Getting something done in less time doesn’t just mean “go faster” – many times it’s about efficiency and economy. Or simply, not wasting time.
A common thing I see in classes is where the students are to do something like: from 3 yards, draw and fire 3 shots in 3 seconds. The buzzer sounds. There’s a pause. Then there’s a mosey to the holster. The gun comes out. Then the student realizes “oh no! I’m almost out of time” and then it’s pedal to the floor and 3 blazing shots, some or all of them unacceptable hits.
What we have here is moving slow and shooting fast, and not being economical with time. That’s not desirable. Whether you’re shooting for competition or self-defense, you want and need to get fast, acceptable hits. What can we do to improve?
First, don’t waste time.
We often say to our students to start moving when you hear the “B” in “Beep” of the timer. The moment it’s go-time, GO! Any time not moving, that’s precious time spent and wasted.
Then when you go… GO! Move move move as fast as you can. Get your hand on that gun and get the gun out of the holster and onto the target quickly. There’s nothing gained by moving slowly here, although you should not move any faster than you can move well (e.g. going too fast, flubbing the draw, etc. is not a recipe for success). And note, this holds always. We know we can shoot faster at 3 yards and we know we need to shoot slower at 25 yards; but the draw? That should be just as fast at either because the drawing has little to do with the shooting – and the less time you spend moving, the more time you have left over for shooting!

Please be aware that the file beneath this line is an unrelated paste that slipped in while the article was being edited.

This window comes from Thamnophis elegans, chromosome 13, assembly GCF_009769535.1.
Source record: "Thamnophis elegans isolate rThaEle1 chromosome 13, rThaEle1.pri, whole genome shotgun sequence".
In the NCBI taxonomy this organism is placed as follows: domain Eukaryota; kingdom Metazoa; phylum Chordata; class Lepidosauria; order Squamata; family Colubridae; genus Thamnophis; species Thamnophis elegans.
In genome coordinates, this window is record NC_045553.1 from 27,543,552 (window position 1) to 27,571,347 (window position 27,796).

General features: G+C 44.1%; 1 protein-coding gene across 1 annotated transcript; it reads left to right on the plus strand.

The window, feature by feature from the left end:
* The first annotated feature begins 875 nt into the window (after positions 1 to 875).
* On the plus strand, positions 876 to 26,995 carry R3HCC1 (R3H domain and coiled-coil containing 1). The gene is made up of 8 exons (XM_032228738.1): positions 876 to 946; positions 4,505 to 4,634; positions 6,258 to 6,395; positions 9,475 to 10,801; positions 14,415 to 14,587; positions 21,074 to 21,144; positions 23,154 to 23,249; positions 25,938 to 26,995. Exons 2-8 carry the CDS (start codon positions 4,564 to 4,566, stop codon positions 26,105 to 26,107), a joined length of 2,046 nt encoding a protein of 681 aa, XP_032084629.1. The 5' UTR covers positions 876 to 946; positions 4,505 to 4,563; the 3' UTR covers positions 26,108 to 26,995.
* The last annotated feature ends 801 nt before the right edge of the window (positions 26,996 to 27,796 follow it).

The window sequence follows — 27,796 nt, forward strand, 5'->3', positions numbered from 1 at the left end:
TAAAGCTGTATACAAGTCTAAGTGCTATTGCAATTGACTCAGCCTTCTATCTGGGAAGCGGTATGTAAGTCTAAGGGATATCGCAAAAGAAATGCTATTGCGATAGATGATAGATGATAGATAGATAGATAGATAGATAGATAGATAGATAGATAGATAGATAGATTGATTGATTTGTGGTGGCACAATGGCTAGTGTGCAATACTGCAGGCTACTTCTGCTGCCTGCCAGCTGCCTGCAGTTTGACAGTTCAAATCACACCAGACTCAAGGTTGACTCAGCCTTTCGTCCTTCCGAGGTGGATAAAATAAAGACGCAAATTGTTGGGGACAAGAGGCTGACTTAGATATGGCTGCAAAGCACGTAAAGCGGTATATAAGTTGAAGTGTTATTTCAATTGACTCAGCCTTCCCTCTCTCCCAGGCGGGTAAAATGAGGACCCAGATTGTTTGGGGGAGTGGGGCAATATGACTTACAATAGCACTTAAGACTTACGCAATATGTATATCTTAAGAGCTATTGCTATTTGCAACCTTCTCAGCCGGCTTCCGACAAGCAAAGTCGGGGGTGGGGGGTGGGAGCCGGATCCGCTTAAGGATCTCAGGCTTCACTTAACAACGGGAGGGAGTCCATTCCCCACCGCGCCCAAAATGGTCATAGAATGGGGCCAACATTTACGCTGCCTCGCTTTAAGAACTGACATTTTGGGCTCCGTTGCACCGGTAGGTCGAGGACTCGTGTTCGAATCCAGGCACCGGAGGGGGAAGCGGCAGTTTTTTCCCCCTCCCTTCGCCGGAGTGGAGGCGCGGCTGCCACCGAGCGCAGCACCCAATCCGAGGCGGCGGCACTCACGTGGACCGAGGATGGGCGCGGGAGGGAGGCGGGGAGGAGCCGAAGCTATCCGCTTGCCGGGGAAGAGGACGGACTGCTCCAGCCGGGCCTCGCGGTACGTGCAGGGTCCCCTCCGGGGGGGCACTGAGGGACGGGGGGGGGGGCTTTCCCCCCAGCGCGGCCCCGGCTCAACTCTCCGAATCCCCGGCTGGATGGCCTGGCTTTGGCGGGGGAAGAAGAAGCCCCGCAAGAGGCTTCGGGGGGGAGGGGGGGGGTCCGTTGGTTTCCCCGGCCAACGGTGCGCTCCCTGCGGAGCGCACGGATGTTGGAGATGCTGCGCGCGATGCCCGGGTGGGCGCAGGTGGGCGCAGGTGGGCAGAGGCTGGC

As a side note, when you do these “fast” movements, work to be efficient, only doing what you need to do. There’s no need to squat when you draw. There’s no need to bring the head down – just move the arms and bring the gun up to the eye-target line. Working to eliminate any and all unecessary movement and motion may not physically speed things up, but it will cut down on time, energy, and effort spent in ways that will not make you shoot better. These microseconds add up.
Then when it’s time to shoot? Instead of pushing the pedal to the floorboard and going physically faster, likely you need to actually let up a little bit and slow down (tho “slow down” is relative; I may not slow down much, if at all, for a 3 yard shot at an 8″ circle, but I will slow down more for a 3 yard shot on a 2″ dot or a 25 yard shot on an 8″ circle). You need to acquire a proper sight picture. You need to press the trigger without yanking it (and then moving sights off target). Again, don’t shoot any faster than you can actually operate at, to ensure acceptable hits. How fast YOU go vs. how fast I go vs. how fast Jerry Miculek goes, they will vary but we all have the same goal of going as fast as we can while still getting acceptable hits. When you’ve moved faster and more efficiently from the start, you have more time left over to shoot and shoot well.
“Going faster” doesn’t necessarily mean “going faster”. It’s about using your time wisely, efficiently, and knowing that sometimes slowing down gets you there sooner.
I’ve written on this topic a number of times. Take a read for further insights:
- How to improve your split times
- Slow Down to Go Fast
- How to get both faster AND more accurate
- Explaining “going faster” without necessarily “going faster”
- Equipment matters, and more on going faster
- Sooner, not faster